He is authentic, and his conceptions are large; his poetry is in the grand style. But even among those whose intentions were similar, he is an extreme case; he is distinguished even from Rimbaud by his inner stagnation, his lack of development. He was the first to treat matters as sublime which seemed by nature unsuited to such treatment. The "spleen" of our poem is hopeless despair; it cannot be reduced to concrete causes or remedied in any way. A vulgarian would ridicule it; a moralist or a physician would suggest ways of curing it. But with Baudelaire their efforts would have been vain. He wrote in the grand style about paralyzing anxiety, panic at the hopeless entanglement of our lives, total collapse—a highly honorable undertaking, but also a negation of life. German slang has an apt term for this spleen: das graue Elend, the gray misery. Is the gray misery tragic? One should not be in too much of a hurry to dismiss as philistines the contemporary critics who rejected this form of poetry; what would Plato have thought of it? Baudelaire himself found a very similar term for his spleen, ma triste misère. It occurs in his poem "Le Mauvais Moine"; after a half ironic picture of the medieval monks, who painted pictures of death and the truths of religion to console them for the ascetic austerity of their lives, he concludes as follows:
Mon âme est un tombeau que, mauvais cénobite,
Depuis l’éternité je parcours et j’habite;
Rien n’embellit les murs de ce cloître odieux.
O moine fainéant! quand saurai-je done faire
Du spectacle vivant de ma triste misère
Le travail de mes mains et l’amour de mes yeux?
(My soul is a tomb which, miserable monk,
I have paced for all eternity. There I live
In a hateful cloister to which nothing lends beauty.
O idle monk! When shall I learn
To turn the living vision of my bitter misery
Into the work of my hands, the beloved of my eyes).
These verses present a new problem, though one implied in what has been said above. It is characteristic of the gray misery that it incapacitates one for all activity. Even those who cope with such depressions more successfully than Baudelaire, force themselves at best to carry on some routine activity; most of these are helped by their milieu or by an occupation that obliges them to do certain things at certain hours. In many cases this kind of activity has relieved or overcome the gray misery. But Baudelaire had no milieu or occupation requiring regular activity. Instead, he demanded of himself something far more difficult, something well-nigh impossible, and he succeeded: he managed to form his triste misère into poetry, to leap directly from his misery into the sublime, to fashion it into the work of his hands, the beloved of his eyes. His passion for expressing himself drove him into an unremitting struggle with his gray misery, a battle in which he was sometimes victorious; not often, and never completely enough to cast it off; for strange to say, the gray misery was not merely the enemy, but also the beginning and object of his activity. What could be more paradoxical? The misery that paralyzed and degraded him was the source of a poetry that seems endowed with the highest dignity; it was the source both of the sublime tone produced by the fact of working under such desperate conditions and of the breaches of style that sprang directly from the subject matter.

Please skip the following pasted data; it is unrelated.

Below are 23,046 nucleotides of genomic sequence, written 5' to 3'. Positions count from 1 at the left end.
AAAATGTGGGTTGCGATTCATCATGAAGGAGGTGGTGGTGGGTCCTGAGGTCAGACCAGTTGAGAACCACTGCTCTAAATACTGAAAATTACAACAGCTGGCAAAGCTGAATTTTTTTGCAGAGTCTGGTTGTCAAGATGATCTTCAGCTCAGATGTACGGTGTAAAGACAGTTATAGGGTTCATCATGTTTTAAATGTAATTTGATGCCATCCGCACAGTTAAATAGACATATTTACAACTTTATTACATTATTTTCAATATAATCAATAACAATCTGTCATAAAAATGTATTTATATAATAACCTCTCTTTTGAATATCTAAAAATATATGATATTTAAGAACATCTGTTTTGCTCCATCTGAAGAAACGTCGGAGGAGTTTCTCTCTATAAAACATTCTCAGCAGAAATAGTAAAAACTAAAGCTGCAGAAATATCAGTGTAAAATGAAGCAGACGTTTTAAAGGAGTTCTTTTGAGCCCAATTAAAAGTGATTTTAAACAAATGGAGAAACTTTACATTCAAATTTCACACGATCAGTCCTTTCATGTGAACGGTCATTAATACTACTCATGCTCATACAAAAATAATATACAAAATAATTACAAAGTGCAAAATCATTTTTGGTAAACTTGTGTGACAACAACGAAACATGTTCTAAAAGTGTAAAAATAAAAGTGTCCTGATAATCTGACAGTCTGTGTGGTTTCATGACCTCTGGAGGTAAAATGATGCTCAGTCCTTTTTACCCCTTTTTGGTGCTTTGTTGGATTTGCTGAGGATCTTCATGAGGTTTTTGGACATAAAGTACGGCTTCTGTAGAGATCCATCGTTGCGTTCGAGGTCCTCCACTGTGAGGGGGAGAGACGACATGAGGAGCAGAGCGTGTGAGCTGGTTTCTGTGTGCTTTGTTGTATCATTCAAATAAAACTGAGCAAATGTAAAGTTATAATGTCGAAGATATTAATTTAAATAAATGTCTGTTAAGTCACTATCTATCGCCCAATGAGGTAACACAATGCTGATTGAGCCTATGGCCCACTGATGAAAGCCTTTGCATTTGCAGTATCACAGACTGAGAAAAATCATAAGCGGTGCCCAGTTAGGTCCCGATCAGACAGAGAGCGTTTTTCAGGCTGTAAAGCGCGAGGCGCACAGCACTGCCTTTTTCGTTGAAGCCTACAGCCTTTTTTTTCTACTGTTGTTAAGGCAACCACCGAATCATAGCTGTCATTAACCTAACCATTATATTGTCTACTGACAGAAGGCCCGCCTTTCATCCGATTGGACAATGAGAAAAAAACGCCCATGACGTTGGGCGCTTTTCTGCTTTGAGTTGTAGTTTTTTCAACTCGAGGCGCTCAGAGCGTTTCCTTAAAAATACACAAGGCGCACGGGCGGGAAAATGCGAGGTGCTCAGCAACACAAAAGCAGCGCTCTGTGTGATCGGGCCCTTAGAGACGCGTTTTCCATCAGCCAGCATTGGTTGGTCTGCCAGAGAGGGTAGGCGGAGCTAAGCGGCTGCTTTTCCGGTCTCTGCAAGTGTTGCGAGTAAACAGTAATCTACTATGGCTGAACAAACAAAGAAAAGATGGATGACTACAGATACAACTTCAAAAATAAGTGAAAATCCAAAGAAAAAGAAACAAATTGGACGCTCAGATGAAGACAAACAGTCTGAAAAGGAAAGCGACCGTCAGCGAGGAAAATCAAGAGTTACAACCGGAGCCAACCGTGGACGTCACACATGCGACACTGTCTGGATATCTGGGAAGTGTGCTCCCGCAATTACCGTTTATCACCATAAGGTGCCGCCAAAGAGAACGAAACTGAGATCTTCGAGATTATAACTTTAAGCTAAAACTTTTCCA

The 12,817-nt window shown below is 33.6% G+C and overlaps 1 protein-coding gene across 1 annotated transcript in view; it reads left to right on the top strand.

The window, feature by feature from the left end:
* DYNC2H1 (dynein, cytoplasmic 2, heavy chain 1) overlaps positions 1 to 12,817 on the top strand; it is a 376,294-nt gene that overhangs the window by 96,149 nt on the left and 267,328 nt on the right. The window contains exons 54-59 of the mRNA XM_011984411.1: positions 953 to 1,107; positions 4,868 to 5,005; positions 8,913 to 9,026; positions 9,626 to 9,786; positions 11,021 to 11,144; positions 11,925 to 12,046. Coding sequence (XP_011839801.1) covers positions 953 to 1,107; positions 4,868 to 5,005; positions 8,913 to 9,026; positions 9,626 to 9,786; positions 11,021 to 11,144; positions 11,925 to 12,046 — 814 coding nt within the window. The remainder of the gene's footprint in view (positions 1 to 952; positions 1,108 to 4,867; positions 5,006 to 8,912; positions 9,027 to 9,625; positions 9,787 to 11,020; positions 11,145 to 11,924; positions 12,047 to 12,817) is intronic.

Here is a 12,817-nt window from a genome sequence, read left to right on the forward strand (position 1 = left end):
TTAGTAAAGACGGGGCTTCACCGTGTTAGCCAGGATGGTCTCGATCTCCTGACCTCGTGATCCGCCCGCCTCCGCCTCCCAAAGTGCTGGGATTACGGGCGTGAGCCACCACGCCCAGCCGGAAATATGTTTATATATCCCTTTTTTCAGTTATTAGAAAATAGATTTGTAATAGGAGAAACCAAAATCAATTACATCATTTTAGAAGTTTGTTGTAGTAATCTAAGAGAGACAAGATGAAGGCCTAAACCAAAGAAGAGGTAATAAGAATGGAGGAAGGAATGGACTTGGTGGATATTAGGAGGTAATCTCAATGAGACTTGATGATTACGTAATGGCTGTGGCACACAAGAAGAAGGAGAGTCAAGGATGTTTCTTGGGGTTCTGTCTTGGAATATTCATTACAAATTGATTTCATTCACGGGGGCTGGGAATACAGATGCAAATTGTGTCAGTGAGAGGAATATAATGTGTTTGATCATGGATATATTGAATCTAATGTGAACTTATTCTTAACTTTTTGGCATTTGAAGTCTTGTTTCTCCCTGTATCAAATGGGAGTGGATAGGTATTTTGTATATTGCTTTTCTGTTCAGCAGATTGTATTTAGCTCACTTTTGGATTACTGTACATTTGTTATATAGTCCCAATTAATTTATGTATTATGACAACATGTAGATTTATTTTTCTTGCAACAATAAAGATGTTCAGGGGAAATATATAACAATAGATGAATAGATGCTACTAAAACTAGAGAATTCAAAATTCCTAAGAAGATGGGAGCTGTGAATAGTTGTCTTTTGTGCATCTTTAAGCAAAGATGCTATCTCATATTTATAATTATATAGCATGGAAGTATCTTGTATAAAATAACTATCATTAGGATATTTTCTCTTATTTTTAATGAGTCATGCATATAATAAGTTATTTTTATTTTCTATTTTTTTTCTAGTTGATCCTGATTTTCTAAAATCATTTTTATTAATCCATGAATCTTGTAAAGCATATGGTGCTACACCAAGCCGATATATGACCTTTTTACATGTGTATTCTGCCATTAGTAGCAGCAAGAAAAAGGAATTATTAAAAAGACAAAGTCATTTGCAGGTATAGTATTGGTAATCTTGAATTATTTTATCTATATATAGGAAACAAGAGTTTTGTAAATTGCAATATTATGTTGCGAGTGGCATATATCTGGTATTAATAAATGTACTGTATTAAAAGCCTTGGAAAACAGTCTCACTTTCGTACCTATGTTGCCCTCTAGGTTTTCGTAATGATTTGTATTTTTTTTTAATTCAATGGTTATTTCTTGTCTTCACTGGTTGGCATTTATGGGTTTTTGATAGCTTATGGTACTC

The poet’s misery had still other aspects, the most painful being his sexuality. Sexuality was a hell for him, a hell of degrading desire (Lusthölle; I believe that Thomas Mann uses the expression in Doctor Faustus). Here again we shall stick to the texts and begin with a poem without any concretely erotic content:
Je te donne ces vers afin que si mon nom
Aborde heureusement aux époques lointaines,
Et fait rêver un soir les cervelles humaines,
Vaisseau favorisé par un grand aquilon,
Ta mémoire, pareille aux fables incertaines,
Fatigue le lecteur ainsi qu’un tympanon,
Et par un fraternel et mystique chainon
Reste comme pendue à mes rimes hautaines;
Eire maudit à qui, de l’abîme profond
Jusqu’au plus haut du del, rien, hors moi, ne répond!
—O toi qui, comme une ombre à la trace éphémère,
Foules d’un pied léger et d’un regard serein
Les stupides mortels qui t’ont jugee amère,
Statue aux yeux de jais, grand ange au front d’airain!
(I give you these verses, hoping that if my name,
Like a vessel favored by a stout north wind,
Should happily accost in epochs now remote
And stir a dream one night in human minds,
Your memory like a dubious fable
Will clang in the reader’s ears and torment him,
Your memory suspended by an intimate
And mystic chain from my lofty rhymes;
Accursed one, whom from deepest depths to highest
Heights, no one will answer for but me!
You who like an ephemeral shadow
Pass light-footed and serene
Over the stupid mortals who have judged you vile,
Statue with eyes of jet, towering angel with head of